Mitosis: (Cell Division via Mitosis)

This page describes the context of mitosis - explaining its position in the series of processes that, together, form the "cell cycle" for somatic cells (cells relating to the non-reproductive parts of the body) . The four stages of mitosis - prophase, metaphase, anaphase and telophase - are also listed and described. For an illustration of this process see the page - diagram of mitosis.

Background:

This follows the page about an introduction to cell division.

Reminder: Mitosis is defined as the type of cell division by which a single cell divides in such a way as to produce two genetically identical "daughter cells". This is the method by which the body produces new cells for both growth and repair of aging or damaged tissues throughout the body - as opposed to for sexual reproduction (when meiosis applies).

Mitosis is the simplest of the two ways (mitosis and meiosis) in which the nucleus of cells divide - as part of a process of cell division. The context in which mitosis occurs during the "cell cycle" is explained as follows:


The Stages of the "Cell Cycle" for Somatic Cells

In all somatic cells (that is, all cells relating to the non-reproductive parts of the body = all cells except for those of the gametes) the "cell cycle" consists of two periods:

  • Interphase (also known as "interkinesis") is the period in which the cell is not dividing.
    This does not mean that little is happening. Interphases are very active periods during which cells perform all the functions necessary for life, including the synthesis of DNA (deoxyribonucleic acid) so that both of the new cells formed by the miotic phase will contain a complete copy of the original and hence have all the necessary information.
    and
  • Miotic phase (M) - when the cell is dividing.
    The miotic phase of the "cell cycle" consists of two stages:
    • Mitosis
      Mitosis is the division of the cell nucleus, and is followed by:
    • Cytokinesis
      Cytokinesis is the division of the cytoplasm of the cell into two daughter cells.

Mitosis (Nuclear Division)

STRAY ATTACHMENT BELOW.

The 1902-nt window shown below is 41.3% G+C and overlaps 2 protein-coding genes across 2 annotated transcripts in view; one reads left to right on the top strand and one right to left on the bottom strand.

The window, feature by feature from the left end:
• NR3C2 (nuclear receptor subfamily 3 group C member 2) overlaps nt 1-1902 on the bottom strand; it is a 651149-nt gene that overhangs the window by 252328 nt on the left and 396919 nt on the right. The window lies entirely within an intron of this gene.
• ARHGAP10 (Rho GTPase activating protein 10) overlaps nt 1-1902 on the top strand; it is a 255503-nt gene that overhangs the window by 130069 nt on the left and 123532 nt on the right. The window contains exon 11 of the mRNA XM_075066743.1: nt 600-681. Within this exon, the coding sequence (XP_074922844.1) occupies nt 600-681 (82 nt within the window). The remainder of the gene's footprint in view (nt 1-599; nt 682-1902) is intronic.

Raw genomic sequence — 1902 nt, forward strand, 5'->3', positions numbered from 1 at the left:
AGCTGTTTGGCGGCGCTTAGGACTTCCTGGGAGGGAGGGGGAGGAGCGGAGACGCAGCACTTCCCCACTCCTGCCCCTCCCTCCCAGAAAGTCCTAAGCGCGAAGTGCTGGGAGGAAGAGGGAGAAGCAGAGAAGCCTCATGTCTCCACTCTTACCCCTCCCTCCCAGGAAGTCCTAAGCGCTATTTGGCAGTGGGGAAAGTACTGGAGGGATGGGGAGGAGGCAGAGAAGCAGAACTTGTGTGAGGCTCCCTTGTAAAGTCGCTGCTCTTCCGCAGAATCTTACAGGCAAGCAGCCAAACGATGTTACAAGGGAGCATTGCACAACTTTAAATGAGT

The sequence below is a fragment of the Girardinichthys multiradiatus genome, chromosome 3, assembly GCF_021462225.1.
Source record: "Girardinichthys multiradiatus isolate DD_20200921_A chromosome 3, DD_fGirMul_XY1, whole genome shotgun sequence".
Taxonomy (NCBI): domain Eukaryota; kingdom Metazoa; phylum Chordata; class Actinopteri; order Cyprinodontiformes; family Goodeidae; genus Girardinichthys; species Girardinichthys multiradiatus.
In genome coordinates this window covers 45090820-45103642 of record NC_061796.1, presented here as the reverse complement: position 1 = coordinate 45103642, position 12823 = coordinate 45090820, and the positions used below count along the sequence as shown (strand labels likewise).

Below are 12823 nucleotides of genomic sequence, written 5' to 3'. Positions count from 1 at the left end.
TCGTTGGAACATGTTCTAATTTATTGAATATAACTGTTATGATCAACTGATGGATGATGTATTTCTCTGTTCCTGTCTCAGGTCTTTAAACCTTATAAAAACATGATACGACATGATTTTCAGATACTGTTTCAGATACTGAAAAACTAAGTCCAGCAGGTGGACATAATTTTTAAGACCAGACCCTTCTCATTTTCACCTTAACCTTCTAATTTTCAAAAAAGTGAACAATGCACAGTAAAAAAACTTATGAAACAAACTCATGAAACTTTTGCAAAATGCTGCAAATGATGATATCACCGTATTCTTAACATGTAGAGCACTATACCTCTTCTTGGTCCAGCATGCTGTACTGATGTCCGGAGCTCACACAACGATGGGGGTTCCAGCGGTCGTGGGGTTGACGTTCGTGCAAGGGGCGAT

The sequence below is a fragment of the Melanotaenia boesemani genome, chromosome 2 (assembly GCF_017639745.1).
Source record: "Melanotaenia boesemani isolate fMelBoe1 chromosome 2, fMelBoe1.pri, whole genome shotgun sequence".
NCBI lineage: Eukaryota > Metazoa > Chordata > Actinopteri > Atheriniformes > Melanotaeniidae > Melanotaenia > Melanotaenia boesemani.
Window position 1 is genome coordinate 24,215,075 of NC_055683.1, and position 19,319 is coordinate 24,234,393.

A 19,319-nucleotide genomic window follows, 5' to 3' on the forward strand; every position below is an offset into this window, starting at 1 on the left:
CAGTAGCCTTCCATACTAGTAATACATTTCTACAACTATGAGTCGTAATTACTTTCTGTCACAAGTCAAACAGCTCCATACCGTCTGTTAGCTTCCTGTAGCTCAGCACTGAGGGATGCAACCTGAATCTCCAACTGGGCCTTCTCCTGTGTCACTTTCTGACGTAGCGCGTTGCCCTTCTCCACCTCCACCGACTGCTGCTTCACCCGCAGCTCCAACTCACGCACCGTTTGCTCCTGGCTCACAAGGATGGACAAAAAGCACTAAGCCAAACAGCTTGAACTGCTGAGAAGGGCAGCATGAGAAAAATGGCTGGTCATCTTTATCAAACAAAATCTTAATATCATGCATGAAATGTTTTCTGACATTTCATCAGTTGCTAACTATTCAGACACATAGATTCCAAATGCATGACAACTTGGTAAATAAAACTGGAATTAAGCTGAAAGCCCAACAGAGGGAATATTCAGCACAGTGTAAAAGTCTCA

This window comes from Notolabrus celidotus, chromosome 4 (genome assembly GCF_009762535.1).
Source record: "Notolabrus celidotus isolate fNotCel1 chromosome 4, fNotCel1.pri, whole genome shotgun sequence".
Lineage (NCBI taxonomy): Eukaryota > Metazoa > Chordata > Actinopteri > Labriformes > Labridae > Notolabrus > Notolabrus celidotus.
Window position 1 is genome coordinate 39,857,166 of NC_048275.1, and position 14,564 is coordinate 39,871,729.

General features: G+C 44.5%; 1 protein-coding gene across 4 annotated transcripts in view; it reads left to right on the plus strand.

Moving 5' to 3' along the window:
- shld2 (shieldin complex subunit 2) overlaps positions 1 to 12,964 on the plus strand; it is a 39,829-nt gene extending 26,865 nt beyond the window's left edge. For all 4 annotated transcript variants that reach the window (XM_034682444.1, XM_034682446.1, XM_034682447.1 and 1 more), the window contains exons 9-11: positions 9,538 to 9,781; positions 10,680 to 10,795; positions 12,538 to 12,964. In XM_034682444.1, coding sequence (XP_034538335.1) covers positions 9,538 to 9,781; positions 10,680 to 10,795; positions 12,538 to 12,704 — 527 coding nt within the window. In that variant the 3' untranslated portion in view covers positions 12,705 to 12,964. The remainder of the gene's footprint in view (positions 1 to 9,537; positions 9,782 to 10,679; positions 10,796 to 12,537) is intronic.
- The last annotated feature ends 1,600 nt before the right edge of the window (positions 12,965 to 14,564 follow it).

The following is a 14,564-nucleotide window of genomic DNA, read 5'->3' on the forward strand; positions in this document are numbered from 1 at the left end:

0.

Interphase

Interphase is not part of mitosis but is included here as a reminder that interphase preceeds mitosis.
(Hence, it has the number 0.)

Note: Chromatin is a material located in the nucleus of a cells and resembling a thread-like mass. It exists in the form called "chromatin" when the cell is not dividing but forms chromosomes when the cell divides. Chromatin consists of DNA and protein. It can be stained with dyes in order to watch the process of mitosis using a light microscope.

   

1.

Prophase

  • Early in the prophase stage the chromatin fibres shorten into chromosomes that are visible under a light microscope. (Each prophase chromosome consists of a pair of identical double-stranded chromatids.)
  • Later in prophase, the nucleolus disappears, the nuclear envelope breaks down, and the two centrosomes begin to form the mitotic spindle (which is an assembly of microtubules, which are components of the cytoskeleton).
  • As the microtubules extend in length between the centrosomes, the centrosomes are pushed to opposite "poles" (extremes) of the cell.
  • Eventually, the spindle extends between two opposite poles of the cell.
   

2.

Metaphase

Metaphase is characterized by the "metaphase plate". This is a mid-point region within the cell that is formed/defined by the centromeres of the chromatid pairs aligning along the microtubules at the centre of the miotic spindle.

   

3.

Anaphase

  • The centromeres split seperating the two members of each chromatid pair - which then move to the opposite poles of the cell: When they are seperated the chromatids are called chromosomes.
  • As the chromosomes are pulled by the the microtubules during anaphase, they appear to be "V"-shaped because the centromeres lead the way, dragging the trailing arms of the chromosomes towards the pole/s.
   

4.

Telophase

  • Telophase begins after the chromosomal movement stops.
  • The identical sets of chromosomes - which are by this stage at opposite poles of the cell, uncoil and revert to the long, thin, thread-like chromatin form.
  • A new nuclear envelope forms around each chromatin mass.
  • Nucleoli appear.
  • Eventually the miotic spindle breaks-up.

... then the cytoplasm begins to divide around the two new nuclei:


Cytokinesis (Cytoplasmic Division)

Cytokinesis is the process by which the cytoplasm of the original cell forms the two new ("daughter") cells around the two new ("daughter") nuclei formed by the process of mitosis (or meiosis - cytokinesis being a part of both types of processes of cell division).

In the case of animal - rather than plant - cells, a cleavage furrow forms around the cell's equator then constricts as a ring until it cuts completely through the cell.

 

When cytokinesis is complete, interphase begins (see further up this page). This begins the next "cell cycle".

 

Now see the page illustrating a diagram of mitosis, and also read the page about cell division via meiosis.

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This is not medical, First Aid or other advice and is not to be used for diagnosis or treatment. Consult an expert in person. Care has been taken when compiling this page but accuracy cannot be guaranteed. This material is copyright.

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